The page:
The proposal for a multi-annual management plan concerns 16 species and fishing fleets from 8 countries
The European Commission’s proposal for a multi-annual fisheries plan for western waters is a missed opportunity to preserve Atlantic ecosystems, according to Oceana. The plan, released today, concerns stocks for fish living at the sea bottom or close to it, targeted by fleets from eight countries. Sustainable catch limits will only be set for 16 species, thus ignoring the overall sustainability of the whole marine environment.
“The European Commission is proposing to legalise overfishing certain species in the Atlantic in order to simplify paperwork. Nobody likes bureaucracy, but fisheries cannot be sustainable unless ecosystems are well managed. Ecosystems are not well managed when certain fish stocks are ignored”, said Lasse Gustavsson, executive director of Oceana Europe. “The Commission’s proposal is against its own regulations, as it will make it impossible to achieve the Good Environmental Status and the Maximum Sustainable Yield for all fish stocks by the 2020 deadline. Oceana calls on the Parliament and the Council of Ministers to fix this flaw”.
The text proposes to manage the target species, such as cod, megrims, anglerfish, haddock, hake, Norway lobster, plaice and sole, so that they can achieve Maximum Sustainable Yield but sets lower standards for by-catch stocks. This means that less profitable ones may be overfished, thus jeopardising their role in maintaining a balanced ecosystem. Oceana believes that an effective management plan should cover the whole marine environment, including the protection of Essential Fish Habitats.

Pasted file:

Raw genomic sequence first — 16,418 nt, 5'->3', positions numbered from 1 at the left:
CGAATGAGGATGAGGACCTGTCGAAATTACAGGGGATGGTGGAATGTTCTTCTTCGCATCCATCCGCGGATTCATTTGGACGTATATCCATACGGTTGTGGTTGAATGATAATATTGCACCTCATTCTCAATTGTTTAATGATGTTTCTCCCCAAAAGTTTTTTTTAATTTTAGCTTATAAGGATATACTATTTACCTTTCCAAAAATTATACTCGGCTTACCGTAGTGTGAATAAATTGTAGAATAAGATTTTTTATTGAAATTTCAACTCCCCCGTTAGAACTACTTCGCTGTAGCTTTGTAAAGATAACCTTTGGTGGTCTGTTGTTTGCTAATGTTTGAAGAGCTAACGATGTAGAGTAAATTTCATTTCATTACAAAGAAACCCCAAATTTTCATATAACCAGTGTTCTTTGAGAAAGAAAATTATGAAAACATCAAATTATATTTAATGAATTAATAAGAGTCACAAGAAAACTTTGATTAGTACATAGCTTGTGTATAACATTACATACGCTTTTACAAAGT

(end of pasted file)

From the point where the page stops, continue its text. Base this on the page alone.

The proposed plan concerns fleets from Belgium, France, Germany, Ireland, the Netherlands, Portugal, Spain and the UK. Oceana calculates that for these countries, catches could increase by 88%, or 200,000 tonnes, in North Atlantic, and by 53% or 110,000 tonnes in South Atlantic, if they were well managed. Approving a robust multi-annual management plan that caps catches at scientifically-recommended limits is vital for long-term fisheries sustainability.
On a positive note, the plan recommends setting catch limits according to up to date scientific advice and contains safeguard measures that would be activated if a stock falls below warning levels. It is also the first multi-annual plan to state that recreational fisheries should be considered when setting catch limits if they have a significant impact on the fish mortality rate of a particular stock.
Today’s proposal is set to replace five single-species-based plans for Atlantic waters. The European Commission has already proposed plans for the Baltic, North Sea and Adriatic, and recently proposed another one for Western Mediterranean.
Oceana supports managing fisheries through multi-annual plans as they contain objectives to better manage marine resources in an integrated and long-term approach, instead of yearly species-by-species management decisions.
Learn more: Towards the recovery of European Fisheries